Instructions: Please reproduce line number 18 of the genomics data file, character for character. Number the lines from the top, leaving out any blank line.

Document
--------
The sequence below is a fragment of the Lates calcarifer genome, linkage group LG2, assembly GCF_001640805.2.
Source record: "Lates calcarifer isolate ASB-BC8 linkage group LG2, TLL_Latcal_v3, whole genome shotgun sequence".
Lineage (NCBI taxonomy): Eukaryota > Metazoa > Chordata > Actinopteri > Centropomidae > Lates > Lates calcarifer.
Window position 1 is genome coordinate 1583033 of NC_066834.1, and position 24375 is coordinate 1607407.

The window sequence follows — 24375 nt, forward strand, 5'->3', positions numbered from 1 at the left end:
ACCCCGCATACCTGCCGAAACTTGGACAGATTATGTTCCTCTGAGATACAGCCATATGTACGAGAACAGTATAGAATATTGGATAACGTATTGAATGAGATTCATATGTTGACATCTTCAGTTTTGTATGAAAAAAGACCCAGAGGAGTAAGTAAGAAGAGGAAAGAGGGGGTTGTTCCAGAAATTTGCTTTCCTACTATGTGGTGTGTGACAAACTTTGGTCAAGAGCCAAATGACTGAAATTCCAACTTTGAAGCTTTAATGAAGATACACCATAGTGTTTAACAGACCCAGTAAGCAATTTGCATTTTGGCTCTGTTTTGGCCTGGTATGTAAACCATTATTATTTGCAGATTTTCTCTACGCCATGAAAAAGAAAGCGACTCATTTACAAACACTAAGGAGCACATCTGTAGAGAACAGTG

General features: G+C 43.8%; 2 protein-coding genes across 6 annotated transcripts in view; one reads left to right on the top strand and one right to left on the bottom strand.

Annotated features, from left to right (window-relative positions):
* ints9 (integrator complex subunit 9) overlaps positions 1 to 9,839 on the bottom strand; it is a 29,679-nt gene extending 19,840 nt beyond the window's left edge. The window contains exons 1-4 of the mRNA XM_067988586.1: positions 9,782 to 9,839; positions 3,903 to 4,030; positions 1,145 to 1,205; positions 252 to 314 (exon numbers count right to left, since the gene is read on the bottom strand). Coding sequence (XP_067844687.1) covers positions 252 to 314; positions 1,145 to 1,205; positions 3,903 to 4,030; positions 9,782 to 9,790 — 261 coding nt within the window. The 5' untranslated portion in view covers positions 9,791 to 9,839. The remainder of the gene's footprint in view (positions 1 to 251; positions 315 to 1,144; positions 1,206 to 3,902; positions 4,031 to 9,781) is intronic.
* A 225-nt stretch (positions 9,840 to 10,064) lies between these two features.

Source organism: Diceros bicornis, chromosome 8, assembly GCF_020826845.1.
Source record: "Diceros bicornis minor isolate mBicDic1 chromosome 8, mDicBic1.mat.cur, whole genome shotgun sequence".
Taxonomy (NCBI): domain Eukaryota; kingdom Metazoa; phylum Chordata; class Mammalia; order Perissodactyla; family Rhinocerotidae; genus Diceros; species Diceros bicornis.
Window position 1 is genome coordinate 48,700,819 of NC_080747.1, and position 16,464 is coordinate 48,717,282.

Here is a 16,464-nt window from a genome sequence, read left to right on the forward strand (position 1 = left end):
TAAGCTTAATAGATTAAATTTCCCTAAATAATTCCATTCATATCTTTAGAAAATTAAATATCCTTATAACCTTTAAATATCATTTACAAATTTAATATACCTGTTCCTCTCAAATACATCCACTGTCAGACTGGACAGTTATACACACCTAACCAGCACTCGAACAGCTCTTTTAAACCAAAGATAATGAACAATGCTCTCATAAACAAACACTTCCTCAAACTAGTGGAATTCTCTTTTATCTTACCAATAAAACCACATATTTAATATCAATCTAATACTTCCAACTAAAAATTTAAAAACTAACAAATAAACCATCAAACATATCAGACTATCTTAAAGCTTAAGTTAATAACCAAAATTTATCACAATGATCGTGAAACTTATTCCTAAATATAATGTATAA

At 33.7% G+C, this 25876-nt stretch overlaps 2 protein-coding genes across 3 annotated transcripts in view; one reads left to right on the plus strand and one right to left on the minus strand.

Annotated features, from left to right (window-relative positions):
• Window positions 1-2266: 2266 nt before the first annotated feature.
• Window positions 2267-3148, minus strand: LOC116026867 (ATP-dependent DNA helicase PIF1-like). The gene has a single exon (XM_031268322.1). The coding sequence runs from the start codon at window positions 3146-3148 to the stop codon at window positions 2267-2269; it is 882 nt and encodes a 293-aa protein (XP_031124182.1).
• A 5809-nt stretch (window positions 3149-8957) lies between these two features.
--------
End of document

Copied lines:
Annotated features, from left to right (window-relative positions):